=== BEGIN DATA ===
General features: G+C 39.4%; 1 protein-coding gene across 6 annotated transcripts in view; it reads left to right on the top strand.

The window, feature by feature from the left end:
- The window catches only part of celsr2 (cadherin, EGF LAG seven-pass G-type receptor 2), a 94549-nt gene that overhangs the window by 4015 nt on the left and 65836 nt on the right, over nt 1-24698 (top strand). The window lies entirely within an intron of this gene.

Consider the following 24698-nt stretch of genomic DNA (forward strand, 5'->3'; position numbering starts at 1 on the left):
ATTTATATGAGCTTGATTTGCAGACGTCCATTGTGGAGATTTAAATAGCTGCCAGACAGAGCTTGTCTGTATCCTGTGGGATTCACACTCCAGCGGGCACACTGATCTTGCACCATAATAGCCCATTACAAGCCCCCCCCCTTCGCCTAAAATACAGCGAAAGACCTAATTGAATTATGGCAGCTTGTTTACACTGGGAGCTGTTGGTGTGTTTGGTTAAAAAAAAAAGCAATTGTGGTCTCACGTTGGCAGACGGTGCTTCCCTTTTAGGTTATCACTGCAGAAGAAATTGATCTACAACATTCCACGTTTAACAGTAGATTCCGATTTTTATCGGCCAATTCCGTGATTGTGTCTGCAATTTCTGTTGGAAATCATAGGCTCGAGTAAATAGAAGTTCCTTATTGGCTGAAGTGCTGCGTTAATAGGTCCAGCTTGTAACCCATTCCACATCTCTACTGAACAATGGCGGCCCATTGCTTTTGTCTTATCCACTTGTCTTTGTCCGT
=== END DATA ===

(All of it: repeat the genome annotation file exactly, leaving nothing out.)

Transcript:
General features: G+C 39.4%; 1 protein-coding gene across 6 annotated transcripts in view; it reads left to right on the top strand.

The window, feature by feature from the left end:
- The window catches only part of celsr2 (cadherin, EGF LAG seven-pass G-type receptor 2), a 94549-nt gene that overhangs the window by 4015 nt on the left and 65836 nt on the right, over nt 1-24698 (top strand). The window lies entirely within an intron of this gene.

Consider the following 24698-nt stretch of genomic DNA (forward strand, 5'->3'; position numbering starts at 1 on the left):
ATTTATATGAGCTTGATTTGCAGACGTCCATTGTGGAGATTTAAATAGCTGCCAGACAGAGCTTGTCTGTATCCTGTGGGATTCACACTCCAGCGGGCACACTGATCTTGCACCATAATAGCCCATTACAAGCCCCCCCCCTTCGCCTAAAATACAGCGAAAGACCTAATTGAATTATGGCAGCTTGTTTACACTGGGAGCTGTTGGTGTGTTTGGTTAAAAAAAAAAGCAATTGTGGTCTCACGTTGGCAGACGGTGCTTCCCTTTTAGGTTATCACTGCAGAAGAAATTGATCTACAACATTCCACGTTTAACAGTAGATTCCGATTTTTATCGGCCAATTCCGTGATTGTGTCTGCAATTTCTGTTGGAAATCATAGGCTCGAGTAAATAGAAGTTCCTTATTGGCTGAAGTGCTGCGTTAATAGGTCCAGCTTGTAACCCATTCCACATCTCTACTGAACAATGGCGGCCCATTGCTTTTGTCTTATCCACTTGTCTTTGTCCGT